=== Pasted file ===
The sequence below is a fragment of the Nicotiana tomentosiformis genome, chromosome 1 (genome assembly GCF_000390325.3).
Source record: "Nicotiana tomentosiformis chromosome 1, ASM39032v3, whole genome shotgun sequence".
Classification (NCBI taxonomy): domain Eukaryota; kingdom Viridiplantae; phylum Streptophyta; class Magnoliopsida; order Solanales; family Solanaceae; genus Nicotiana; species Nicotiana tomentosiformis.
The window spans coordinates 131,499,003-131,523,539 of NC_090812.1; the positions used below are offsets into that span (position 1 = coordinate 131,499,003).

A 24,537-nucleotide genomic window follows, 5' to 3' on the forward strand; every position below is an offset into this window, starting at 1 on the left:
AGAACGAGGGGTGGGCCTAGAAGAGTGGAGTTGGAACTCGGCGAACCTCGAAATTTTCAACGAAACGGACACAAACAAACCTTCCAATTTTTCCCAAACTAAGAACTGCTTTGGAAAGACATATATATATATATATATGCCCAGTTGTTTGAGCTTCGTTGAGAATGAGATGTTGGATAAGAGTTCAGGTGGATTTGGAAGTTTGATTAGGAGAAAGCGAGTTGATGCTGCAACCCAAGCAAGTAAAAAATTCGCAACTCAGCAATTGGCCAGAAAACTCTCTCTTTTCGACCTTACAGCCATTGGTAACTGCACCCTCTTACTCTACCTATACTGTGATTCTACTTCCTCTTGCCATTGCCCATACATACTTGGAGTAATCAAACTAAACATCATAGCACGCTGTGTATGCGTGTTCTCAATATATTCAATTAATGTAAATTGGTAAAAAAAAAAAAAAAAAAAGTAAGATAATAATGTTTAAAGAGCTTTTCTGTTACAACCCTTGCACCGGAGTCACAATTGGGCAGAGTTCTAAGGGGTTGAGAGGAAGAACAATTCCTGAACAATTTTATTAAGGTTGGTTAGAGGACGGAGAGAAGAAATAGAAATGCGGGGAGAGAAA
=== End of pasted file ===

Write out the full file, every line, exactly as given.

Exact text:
The sequence below is a fragment of the Nicotiana tomentosiformis genome, chromosome 1 (genome assembly GCF_000390325.3).
Source record: "Nicotiana tomentosiformis chromosome 1, ASM39032v3, whole genome shotgun sequence".
Classification (NCBI taxonomy): domain Eukaryota; kingdom Viridiplantae; phylum Streptophyta; class Magnoliopsida; order Solanales; family Solanaceae; genus Nicotiana; species Nicotiana tomentosiformis.
The window spans coordinates 131,499,003-131,523,539 of NC_090812.1; the positions used below are offsets into that span (position 1 = coordinate 131,499,003).

A 24,537-nucleotide genomic window follows, 5' to 3' on the forward strand; every position below is an offset into this window, starting at 1 on the left:
AGAACGAGGGGTGGGCCTAGAAGAGTGGAGTTGGAACTCGGCGAACCTCGAAATTTTCAACGAAACGGACACAAACAAACCTTCCAATTTTTCCCAAACTAAGAACTGCTTTGGAAAGACATATATATATATATATATGCCCAGTTGTTTGAGCTTCGTTGAGAATGAGATGTTGGATAAGAGTTCAGGTGGATTTGGAAGTTTGATTAGGAGAAAGCGAGTTGATGCTGCAACCCAAGCAAGTAAAAAATTCGCAACTCAGCAATTGGCCAGAAAACTCTCTCTTTTCGACCTTACAGCCATTGGTAACTGCACCCTCTTACTCTACCTATACTGTGATTCTACTTCCTCTTGCCATTGCCCATACATACTTGGAGTAATCAAACTAAACATCATAGCACGCTGTGTATGCGTGTTCTCAATATATTCAATTAATGTAAATTGGTAAAAAAAAAAAAAAAAAAAGTAAGATAATAATGTTTAAAGAGCTTTTCTGTTACAACCCTTGCACCGGAGTCACAATTGGGCAGAGTTCTAAGGGGTTGAGAGGAAGAACAATTCCTGAACAATTTTATTAAGGTTGGTTAGAGGACGGAGAGAAGAAATAGAAATGCGGGGAGAGAAA